The introduction of large-scale out-of-hours GP cooperatives has led to questions about increased distances between the GP cooperatives and the homes of patients and the increasing waiting times for home visits in urgent cases. We studied the relationship between the patient's waiting time for a home visit and the distance to the GP cooperative. Further, we investigated if other factors (traffic intensity, home visit intensity, time of day, and degree of urgency) influenced waiting times. Cross-sectional study at four GP cooperatives. We used variance analysis to calculate waiting times for various categories of traffic intensity, home visit intensity, time of day, and degree of urgency. We used multiple logistic regression analysis to calculate to what degree these factors affected the ability to meet targets in urgent cases. The average waiting time for 5827 consultations was 30.5 min. Traffic intensity, home visit intensity, time of day and urgency of the complaint all seemed to affect waiting times significantly. A total of 88.7% of all patients were seen within 1 hour. In the case of life-threatening complaints (U1), 68.8% of the patients were seen within 15 min, and 95.6% of those with acute complaints (U2) were seen within 1 hour. For patients with life-threatening complaints (U1) the percentage of visits that met the time target of 15 minutes decreased from 86.5% (less than 2.5 km) to 16.7% (equals or more than 20 km). Although home visits waiting times increase with increasing distance from the GP cooperative, it appears that traffic intensity, home visit intensity, and urgency also influence waiting times. For patients with life-threatening complaints waiting times increase sharply with the distance.

  7. Adjusting patients streaming initiated by a wait time threshold in emergency department for minimizing opportunity cost.

    Science.gov (United States)

    Kim, Byungjoon B J; Delbridge, Theodore R; Kendrick, Dawn B

    2017-07-10

    Purpose Two different systems for streaming patients were considered to improve efficiency measures such as waiting times (WTs) and length of stay (LOS) for a current emergency department (ED). A typical fast track area (FTA) and a fast track with a wait time threshold (FTW) were designed and compared effectiveness measures from the perspective of total opportunity cost of all patients' WTs in the ED. The paper aims to discuss these issues. Design/methodology/approach This retrospective case study used computerized ED patient arrival to discharge time logs (between July 1, 2009 and June 30, 2010) to build computer simulation models for the FTA and fast track with wait time threshold systems. Various wait time thresholds were applied to stream different acuity-level patients. National average wait time for each acuity level was considered as a threshold to stream patients. Findings The fast track with a wait time threshold (FTW) showed a statistically significant shorter total wait time than the current system or a typical FTA system. The patient streaming management would improve the service quality of the ED as well as patients' opportunity costs by reducing the total LOS in the ED. Research limitations/implications The results of this study were based on computer simulation models with some assumptions such as no transfer times between processes, an arrival distribution of patients, and no deviation of flow pattern. Practical implications When the streaming of patient flow can be managed based on the wait time before being seen by a physician, it is possible for patients to see a physician within a tolerable wait time, which would result in less crowded in the ED. Originality/value A new streaming scheme of patients' flow may improve the performance of fast track system.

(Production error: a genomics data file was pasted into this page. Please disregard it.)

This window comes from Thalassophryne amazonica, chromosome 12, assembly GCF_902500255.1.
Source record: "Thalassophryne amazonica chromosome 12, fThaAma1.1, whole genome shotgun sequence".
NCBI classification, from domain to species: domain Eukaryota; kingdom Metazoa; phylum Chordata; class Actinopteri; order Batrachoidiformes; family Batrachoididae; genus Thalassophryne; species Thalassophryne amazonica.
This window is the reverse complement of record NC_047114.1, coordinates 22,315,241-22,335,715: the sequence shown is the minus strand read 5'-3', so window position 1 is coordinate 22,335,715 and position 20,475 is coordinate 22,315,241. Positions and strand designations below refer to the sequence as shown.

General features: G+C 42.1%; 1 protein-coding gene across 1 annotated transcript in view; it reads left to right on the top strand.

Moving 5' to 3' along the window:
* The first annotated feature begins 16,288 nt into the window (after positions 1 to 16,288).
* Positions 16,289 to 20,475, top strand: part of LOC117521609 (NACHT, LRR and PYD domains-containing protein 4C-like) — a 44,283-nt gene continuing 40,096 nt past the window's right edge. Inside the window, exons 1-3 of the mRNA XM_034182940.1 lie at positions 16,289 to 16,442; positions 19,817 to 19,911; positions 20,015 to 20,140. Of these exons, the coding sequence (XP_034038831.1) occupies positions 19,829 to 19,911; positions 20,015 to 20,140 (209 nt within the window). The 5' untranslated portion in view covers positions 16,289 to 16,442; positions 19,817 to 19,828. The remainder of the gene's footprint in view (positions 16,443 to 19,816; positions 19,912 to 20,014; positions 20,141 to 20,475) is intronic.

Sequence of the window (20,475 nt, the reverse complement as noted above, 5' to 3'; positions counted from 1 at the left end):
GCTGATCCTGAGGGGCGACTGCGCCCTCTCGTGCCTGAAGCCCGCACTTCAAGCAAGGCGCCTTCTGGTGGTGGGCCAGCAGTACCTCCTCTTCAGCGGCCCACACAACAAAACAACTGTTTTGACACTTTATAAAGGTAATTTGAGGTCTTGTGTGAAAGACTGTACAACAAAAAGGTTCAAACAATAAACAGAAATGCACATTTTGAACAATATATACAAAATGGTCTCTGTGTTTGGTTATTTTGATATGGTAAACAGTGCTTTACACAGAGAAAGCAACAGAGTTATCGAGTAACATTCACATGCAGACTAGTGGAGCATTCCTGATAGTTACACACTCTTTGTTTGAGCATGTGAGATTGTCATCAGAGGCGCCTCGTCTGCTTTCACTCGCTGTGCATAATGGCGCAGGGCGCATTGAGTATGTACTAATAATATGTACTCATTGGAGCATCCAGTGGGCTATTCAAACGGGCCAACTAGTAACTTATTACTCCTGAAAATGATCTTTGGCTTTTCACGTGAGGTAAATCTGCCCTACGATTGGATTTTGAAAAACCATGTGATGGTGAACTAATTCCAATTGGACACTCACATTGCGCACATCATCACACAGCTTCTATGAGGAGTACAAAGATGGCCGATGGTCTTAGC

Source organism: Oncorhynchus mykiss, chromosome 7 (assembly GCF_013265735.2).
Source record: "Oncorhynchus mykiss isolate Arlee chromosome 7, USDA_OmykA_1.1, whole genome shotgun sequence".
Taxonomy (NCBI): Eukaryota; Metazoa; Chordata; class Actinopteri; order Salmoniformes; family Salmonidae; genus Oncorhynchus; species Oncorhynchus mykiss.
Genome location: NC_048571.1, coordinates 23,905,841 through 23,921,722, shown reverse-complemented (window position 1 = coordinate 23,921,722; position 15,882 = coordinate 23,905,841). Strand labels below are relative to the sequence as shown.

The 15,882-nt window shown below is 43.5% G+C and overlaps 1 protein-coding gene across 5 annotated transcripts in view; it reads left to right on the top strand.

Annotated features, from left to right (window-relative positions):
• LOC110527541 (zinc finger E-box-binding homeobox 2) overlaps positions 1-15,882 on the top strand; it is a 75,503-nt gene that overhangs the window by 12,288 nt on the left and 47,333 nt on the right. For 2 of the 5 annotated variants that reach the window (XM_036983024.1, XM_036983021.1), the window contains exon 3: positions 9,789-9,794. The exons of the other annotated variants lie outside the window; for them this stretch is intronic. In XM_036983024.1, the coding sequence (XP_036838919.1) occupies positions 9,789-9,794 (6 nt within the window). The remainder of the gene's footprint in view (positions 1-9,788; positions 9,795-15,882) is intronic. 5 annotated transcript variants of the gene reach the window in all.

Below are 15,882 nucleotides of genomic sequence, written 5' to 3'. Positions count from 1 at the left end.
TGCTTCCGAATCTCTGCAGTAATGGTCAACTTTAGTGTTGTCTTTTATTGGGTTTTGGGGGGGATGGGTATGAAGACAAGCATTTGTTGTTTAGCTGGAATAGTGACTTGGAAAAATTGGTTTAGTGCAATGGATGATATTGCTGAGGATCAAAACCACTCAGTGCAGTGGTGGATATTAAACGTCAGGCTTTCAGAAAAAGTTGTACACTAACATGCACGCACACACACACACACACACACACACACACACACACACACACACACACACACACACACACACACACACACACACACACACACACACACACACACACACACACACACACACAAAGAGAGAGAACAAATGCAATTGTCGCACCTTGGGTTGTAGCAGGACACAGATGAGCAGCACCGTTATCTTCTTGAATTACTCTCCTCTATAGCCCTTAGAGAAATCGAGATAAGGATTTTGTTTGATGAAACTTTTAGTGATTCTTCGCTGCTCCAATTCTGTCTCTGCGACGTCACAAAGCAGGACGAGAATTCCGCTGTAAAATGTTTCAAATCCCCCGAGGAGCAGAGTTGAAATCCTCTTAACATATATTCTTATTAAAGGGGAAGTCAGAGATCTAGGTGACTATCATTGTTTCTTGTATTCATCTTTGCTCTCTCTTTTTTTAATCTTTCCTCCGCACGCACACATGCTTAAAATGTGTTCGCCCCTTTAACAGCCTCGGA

8. Wait-time, classroom discourse, and the influence of sociocultural factors in science teaching

    Science.gov (United States)

    Jegede, Olugbemiro J.; Olajide, Janet O.

    Wait-time, a variable related to questioning in a teaching-learning situation, has been found to have implications for the inquiry mode of science teaching especially in Western classroom environments. Aside from the fact that the literature is very sparse in this area about what obtains in developing countries, nothing appears to be available with regard to how wait-time interacts with the sociocultural factors within non-Western science classrooms. In a non-Western country such as Nigeria where most science programs in schools are inquiry-oriented, do teachers take notice of, and effectively use, wait-time in the teaching-learning process? Are science teachers able to effectively use the mediating role of sociocultural factors in science teaching in a traditional environment which expects children to be seen only and not heard? The main purpose of this study was to investigate the wait-time of Nigerian integrated science teachers in relation to the amount of students' participation in inquiry. This study also investigated the relationship between wait-time and sociocultural attitudinal factors prevalent in traditional societies. The instruments used for data collection were the Hough's Observational Schedule and a modified version of the Socio-Cultural Environment Scale (SCES); a stop-watch was used to measure the wait-time of audio-recorded integrated science lessons of 37 integrated science teachers from selected junior secondary schools in Kaduna State, Nigeria. The results showed that the average wait-time TT and wait-time ST of the integrated science teachers was 3.0 seconds and 0.7 seconds, respectively. The study reported the amount of student participation in the student-teacher classroom discourse to be very low. Wait-time was also shown to have a strong relationship with sociocultural factors of authoritarianism, goal structure, societal expectation, and traditional worldview. The pedagogical and curricular implications of the results have been